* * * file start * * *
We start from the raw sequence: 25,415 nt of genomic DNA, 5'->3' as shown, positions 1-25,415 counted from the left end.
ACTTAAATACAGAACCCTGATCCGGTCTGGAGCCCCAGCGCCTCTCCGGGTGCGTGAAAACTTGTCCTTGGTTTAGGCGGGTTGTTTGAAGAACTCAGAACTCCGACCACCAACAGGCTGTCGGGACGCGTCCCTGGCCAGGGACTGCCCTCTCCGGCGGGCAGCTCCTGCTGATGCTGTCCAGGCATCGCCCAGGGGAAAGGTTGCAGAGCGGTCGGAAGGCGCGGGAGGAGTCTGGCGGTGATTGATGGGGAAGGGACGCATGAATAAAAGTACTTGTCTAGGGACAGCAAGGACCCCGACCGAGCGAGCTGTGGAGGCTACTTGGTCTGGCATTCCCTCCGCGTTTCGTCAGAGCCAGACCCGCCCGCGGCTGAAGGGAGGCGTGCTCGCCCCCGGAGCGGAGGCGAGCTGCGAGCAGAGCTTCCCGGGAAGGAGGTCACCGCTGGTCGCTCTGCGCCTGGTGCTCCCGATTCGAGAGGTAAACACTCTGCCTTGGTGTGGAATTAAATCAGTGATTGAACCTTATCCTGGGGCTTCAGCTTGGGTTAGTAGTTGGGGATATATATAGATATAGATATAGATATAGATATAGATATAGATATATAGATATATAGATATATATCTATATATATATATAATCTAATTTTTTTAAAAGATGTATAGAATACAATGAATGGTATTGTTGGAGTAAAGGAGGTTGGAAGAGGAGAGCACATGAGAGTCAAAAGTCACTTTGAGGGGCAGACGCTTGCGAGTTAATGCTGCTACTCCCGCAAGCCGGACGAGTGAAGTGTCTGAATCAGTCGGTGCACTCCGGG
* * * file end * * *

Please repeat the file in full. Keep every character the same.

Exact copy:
We start from the raw sequence: 25,415 nt of genomic DNA, 5'->3' as shown, positions 1-25,415 counted from the left end.
ACTTAAATACAGAACCCTGATCCGGTCTGGAGCCCCAGCGCCTCTCCGGGTGCGTGAAAACTTGTCCTTGGTTTAGGCGGGTTGTTTGAAGAACTCAGAACTCCGACCACCAACAGGCTGTCGGGACGCGTCCCTGGCCAGGGACTGCCCTCTCCGGCGGGCAGCTCCTGCTGATGCTGTCCAGGCATCGCCCAGGGGAAAGGTTGCAGAGCGGTCGGAAGGCGCGGGAGGAGTCTGGCGGTGATTGATGGGGAAGGGACGCATGAATAAAAGTACTTGTCTAGGGACAGCAAGGACCCCGACCGAGCGAGCTGTGGAGGCTACTTGGTCTGGCATTCCCTCCGCGTTTCGTCAGAGCCAGACCCGCCCGCGGCTGAAGGGAGGCGTGCTCGCCCCCGGAGCGGAGGCGAGCTGCGAGCAGAGCTTCCCGGGAAGGAGGTCACCGCTGGTCGCTCTGCGCCTGGTGCTCCCGATTCGAGAGGTAAACACTCTGCCTTGGTGTGGAATTAAATCAGTGATTGAACCTTATCCTGGGGCTTCAGCTTGGGTTAGTAGTTGGGGATATATATAGATATAGATATAGATATAGATATAGATATAGATATATAGATATATAGATATATATCTATATATATATATAATCTAATTTTTTTAAAAGATGTATAGAATACAATGAATGGTATTGTTGGAGTAAAGGAGGTTGGAAGAGGAGAGCACATGAGAGTCAAAAGTCACTTTGAGGGGCAGACGCTTGCGAGTTAATGCTGCTACTCCCGCAAGCCGGACGAGTGAAGTGTCTGAATCAGTCGGTGCACTCCGGG